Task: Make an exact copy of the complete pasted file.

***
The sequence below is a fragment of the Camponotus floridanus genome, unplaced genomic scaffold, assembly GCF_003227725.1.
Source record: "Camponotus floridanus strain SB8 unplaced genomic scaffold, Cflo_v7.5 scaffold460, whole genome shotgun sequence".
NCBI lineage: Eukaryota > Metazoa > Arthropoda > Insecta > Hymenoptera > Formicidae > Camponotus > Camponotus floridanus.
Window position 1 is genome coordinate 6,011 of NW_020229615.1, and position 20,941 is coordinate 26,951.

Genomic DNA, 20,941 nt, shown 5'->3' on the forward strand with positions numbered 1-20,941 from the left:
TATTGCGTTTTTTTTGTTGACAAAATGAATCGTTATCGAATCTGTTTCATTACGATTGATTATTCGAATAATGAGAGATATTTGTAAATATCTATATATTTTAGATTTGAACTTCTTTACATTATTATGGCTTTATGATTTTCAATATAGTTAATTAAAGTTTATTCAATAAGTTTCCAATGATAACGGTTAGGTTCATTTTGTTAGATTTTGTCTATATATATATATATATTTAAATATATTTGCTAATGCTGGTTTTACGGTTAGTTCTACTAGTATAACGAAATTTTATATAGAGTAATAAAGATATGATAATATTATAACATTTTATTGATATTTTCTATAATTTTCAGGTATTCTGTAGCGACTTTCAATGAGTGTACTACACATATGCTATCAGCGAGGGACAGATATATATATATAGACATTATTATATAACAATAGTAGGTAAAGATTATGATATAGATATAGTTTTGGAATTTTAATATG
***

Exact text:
The sequence below is a fragment of the Camponotus floridanus genome, unplaced genomic scaffold, assembly GCF_003227725.1.
Source record: "Camponotus floridanus strain SB8 unplaced genomic scaffold, Cflo_v7.5 scaffold460, whole genome shotgun sequence".
NCBI lineage: Eukaryota > Metazoa > Arthropoda > Insecta > Hymenoptera > Formicidae > Camponotus > Camponotus floridanus.
Window position 1 is genome coordinate 6,011 of NW_020229615.1, and position 20,941 is coordinate 26,951.

Genomic DNA, 20,941 nt, shown 5'->3' on the forward strand with positions numbered 1-20,941 from the left:
TATTGCGTTTTTTTTGTTGACAAAATGAATCGTTATCGAATCTGTTTCATTACGATTGATTATTCGAATAATGAGAGATATTTGTAAATATCTATATATTTTAGATTTGAACTTCTTTACATTATTATGGCTTTATGATTTTCAATATAGTTAATTAAAGTTTATTCAATAAGTTTCCAATGATAACGGTTAGGTTCATTTTGTTAGATTTTGTCTATATATATATATATATTTAAATATATTTGCTAATGCTGGTTTTACGGTTAGTTCTACTAGTATAACGAAATTTTATATAGAGTAATAAAGATATGATAATATTATAACATTTTATTGATATTTTCTATAATTTTCAGGTATTCTGTAGCGACTTTCAATGAGTGTACTACACATATGCTATCAGCGAGGGACAGATATATATATATAGACATTATTATATAACAATAGTAGGTAAAGATTATGATATAGATATAGTTTTGGAATTTTAATATG